Sapaatq'ayn Cinema Native American Film Festival at the University of Idaho has been an annual showcase for Native Cinema on the Palouse since 2003. All films are presented at the Kenworthy Performing Arts Centre in downtown Moscow, Idaho.
The word Sapaatq'ayn (suh-pot-kine) in the language of the Nimi'ipuu (Nez Perce) means "to display" or "a motion picture."
Sapaatq'ayn Cinema screens new and recently released documentary and feature films made by and about Native peoples with the mission of making contemporary Native experience visible and meaningful to a broad audience. Sapaatq’ayn Cinema is sponsored by the University of Idaho American Indian Studies Program.
UI Vandal Nation Drum
UI Native American Student Association
Roger Vielle - Blackfeet elder / UI instructor
MTV’s docu-series Rebel Music takes a look at populations around the world who are currently using music to voice messages that the world needs to hear. The premiere episode focuses on young Native North Americans using rap and pop to empower their generation to fight for their people and their land.
The issues facing Native American reservations are many, including the decimation of their land, loss of their culture, rampant drug and alcohol abuse—and, most troublingly, alarmingly high rates of sexual violence, suicide and murder. The population’s suicide rate is four times that of the national average; rates of reported domestic abuse and rapes are 2.5 times greater; and there are thousands of missing or murdered indigenous women whose disappearances or deaths were never investigated.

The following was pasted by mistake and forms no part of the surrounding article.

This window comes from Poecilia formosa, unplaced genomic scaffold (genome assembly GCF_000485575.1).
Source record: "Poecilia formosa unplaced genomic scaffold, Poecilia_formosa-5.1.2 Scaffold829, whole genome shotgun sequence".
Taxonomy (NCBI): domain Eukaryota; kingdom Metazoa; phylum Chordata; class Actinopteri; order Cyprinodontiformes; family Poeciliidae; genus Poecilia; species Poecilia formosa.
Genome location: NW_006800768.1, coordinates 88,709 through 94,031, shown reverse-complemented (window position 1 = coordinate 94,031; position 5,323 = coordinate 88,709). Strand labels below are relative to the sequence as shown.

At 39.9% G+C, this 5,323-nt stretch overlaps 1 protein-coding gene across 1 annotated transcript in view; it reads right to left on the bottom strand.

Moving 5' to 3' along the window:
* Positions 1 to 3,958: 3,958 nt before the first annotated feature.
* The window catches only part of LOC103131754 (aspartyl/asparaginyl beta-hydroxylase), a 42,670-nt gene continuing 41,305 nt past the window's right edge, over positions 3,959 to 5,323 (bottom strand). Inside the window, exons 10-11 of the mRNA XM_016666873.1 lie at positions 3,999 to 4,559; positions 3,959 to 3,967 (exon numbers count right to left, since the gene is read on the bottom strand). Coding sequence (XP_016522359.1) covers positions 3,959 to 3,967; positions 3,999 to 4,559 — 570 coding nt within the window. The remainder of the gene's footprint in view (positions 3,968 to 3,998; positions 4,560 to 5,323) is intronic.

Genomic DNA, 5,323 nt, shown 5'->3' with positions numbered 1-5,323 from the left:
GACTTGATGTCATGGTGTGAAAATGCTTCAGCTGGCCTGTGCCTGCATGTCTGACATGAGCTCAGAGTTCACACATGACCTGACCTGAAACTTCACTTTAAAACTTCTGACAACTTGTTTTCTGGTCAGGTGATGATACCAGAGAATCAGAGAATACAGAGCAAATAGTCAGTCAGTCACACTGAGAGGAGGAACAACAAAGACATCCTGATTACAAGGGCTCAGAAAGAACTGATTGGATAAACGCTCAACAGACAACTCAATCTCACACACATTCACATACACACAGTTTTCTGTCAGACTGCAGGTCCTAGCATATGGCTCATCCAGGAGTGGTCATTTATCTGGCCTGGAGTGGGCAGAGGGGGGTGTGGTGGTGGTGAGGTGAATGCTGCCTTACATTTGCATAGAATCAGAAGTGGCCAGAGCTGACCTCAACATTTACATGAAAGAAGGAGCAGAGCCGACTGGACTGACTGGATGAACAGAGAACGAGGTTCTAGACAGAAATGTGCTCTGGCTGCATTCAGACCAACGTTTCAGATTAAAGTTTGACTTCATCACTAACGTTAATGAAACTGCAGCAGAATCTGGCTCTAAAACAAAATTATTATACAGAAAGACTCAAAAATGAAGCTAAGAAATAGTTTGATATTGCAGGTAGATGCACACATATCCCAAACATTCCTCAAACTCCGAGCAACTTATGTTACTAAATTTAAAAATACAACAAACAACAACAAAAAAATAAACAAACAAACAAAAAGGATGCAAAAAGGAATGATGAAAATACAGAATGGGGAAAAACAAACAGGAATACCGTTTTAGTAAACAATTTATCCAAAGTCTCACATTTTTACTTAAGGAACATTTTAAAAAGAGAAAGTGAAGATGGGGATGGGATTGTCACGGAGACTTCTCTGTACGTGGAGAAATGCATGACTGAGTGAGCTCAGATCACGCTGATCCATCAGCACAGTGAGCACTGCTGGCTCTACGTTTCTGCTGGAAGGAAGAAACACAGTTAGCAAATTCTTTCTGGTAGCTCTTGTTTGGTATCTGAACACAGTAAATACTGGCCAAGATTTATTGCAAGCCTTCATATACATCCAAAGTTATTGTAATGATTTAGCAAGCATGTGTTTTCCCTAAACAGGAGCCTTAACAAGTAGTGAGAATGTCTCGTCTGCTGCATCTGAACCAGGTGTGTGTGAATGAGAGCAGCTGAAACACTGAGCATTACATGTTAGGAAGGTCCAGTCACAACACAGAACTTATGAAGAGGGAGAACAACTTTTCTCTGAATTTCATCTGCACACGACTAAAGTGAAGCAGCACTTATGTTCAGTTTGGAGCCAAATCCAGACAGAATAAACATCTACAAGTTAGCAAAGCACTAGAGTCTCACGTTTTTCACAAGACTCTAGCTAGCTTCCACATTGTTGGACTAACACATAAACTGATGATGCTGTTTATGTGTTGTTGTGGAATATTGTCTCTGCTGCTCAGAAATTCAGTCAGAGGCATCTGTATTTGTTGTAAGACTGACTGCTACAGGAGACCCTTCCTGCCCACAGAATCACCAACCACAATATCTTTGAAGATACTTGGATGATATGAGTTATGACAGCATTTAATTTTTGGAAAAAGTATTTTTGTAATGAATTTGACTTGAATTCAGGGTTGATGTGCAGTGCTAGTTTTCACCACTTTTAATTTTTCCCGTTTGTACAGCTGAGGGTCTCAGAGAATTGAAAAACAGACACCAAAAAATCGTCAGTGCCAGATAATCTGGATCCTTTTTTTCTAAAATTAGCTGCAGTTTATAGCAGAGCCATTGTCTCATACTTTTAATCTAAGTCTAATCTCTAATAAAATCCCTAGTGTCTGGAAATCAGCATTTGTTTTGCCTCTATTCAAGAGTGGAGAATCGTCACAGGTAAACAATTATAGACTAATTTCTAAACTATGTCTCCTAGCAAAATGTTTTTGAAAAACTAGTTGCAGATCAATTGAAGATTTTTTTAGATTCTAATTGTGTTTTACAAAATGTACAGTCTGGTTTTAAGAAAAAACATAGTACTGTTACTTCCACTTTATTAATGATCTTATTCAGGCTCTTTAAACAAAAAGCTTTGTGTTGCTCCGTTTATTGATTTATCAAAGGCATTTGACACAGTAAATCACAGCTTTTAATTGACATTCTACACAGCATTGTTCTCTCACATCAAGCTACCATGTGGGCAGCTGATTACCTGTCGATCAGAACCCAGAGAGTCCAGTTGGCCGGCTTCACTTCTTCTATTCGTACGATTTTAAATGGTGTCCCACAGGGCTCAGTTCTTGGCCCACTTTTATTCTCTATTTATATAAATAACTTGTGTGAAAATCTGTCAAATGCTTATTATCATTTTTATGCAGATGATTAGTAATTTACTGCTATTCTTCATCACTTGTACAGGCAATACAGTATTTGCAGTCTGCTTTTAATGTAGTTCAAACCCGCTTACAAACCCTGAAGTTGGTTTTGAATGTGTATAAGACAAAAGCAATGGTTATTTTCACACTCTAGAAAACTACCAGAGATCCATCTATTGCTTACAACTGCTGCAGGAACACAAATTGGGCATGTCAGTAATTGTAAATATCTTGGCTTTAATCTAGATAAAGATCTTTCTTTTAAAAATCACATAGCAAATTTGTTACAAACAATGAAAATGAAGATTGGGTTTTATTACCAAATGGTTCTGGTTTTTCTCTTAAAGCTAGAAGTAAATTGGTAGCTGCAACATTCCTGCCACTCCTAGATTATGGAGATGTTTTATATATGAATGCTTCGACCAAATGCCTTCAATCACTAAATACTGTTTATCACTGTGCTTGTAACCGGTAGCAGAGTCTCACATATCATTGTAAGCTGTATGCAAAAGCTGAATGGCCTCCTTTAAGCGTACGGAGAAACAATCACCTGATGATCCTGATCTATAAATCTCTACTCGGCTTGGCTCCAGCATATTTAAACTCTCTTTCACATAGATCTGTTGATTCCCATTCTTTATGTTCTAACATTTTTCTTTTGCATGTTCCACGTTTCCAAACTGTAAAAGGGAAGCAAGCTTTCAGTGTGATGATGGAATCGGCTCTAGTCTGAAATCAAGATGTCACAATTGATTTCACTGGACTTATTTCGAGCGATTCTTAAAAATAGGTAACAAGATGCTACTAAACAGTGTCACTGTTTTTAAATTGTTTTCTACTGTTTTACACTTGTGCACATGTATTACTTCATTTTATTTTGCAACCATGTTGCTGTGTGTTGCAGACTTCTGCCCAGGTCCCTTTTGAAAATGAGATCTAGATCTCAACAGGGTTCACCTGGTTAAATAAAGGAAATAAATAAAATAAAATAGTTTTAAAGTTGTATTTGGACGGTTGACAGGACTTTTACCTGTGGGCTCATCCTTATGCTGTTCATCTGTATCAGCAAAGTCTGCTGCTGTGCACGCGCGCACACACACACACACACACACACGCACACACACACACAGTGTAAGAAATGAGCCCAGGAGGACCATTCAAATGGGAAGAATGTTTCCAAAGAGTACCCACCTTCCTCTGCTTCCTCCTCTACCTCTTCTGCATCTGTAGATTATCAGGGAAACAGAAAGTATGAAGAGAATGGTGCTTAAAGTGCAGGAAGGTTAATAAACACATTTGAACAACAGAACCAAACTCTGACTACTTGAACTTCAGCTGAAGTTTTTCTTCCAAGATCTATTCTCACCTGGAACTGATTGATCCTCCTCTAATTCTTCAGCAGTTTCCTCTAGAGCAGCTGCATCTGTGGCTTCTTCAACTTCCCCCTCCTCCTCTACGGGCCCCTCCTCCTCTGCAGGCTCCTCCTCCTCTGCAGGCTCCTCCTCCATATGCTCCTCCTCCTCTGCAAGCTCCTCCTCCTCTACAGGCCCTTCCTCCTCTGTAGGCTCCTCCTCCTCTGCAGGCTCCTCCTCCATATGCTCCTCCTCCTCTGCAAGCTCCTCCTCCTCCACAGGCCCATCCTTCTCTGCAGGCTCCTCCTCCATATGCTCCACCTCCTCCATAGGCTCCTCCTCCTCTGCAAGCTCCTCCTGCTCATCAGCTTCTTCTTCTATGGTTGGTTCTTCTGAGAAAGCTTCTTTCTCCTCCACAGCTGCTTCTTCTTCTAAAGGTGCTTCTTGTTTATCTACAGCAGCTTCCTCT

Rebel Music: Native America brings these crucial issues to light—but equally important is how change-makers in the community are addressing these problems with music and activism.
From Sundance film festival 2015, Chloe Zhao’s film is a low key portrait of life on the Pine Ridge Reservation in South Dakota. Songs is a minimalist and poetic slice-of-life story of a brother and sister whose lives change when their absentee cowboy father dies suddenly, prompting Johnny to leave the reservation to head to Los Angeles. With Irene Bedard as their mother.
Sapaatq’ayn has screened Seminole/Creek director Sterlin Harjo’s feature films Goodnight Irene (2005), Four Sheets to the Wind (2007) and Barking Water (2009).
Now Harjo has created a personal and fascinating documentary about the mysterious disappearance of his grandfather, interwoven with the story of the Muscogee Creeks’ adaptation of Christian hymns, in particular, “This May Be the Last,” which was recorded by The Staples Singers and The Rolling Stones. Tracing a heartfelt journey, Harjo interweaves the tale of his grandfather’s mysterious death in 1962 with the rich history of the powerful hymns that have united Native American communities in time of worship, joy, tragedy, and hope. By investigating the stories of these songs, this illuminating film takes us on an epic tour as we travel through Southeast America, the deep South, and as far away as the Scottish Highlands.
Navajo filmmaker Sidney Freeland, director of the short film Hoverboard, developed her full length feature Drunktown’s Finest at the Sundance Director’s Lab—it premiered at Sundance 2014 and was released in 2015. The film’s title comes from slang for her hometown of Gallup, New Mexico, and pulls from her own experience as a transgender woman growing up on the Navajo Reservation. Yet the stories Freeland tells are relatable, about characters struggling to find their identity—ethically, spiritually, and sexually: three young Native Americans - an adopted Christian girl, a rebellious father-to-be, and a promiscuous transsexual - strive to escape the hardships of life on an Indian reservation. Nizhoni was adopted and raised as a Christian by a white family, transsexual Felixxia dreams of becoming a model, and Sickboy is headed to basic training so he can take care of his soon-to-be-born child.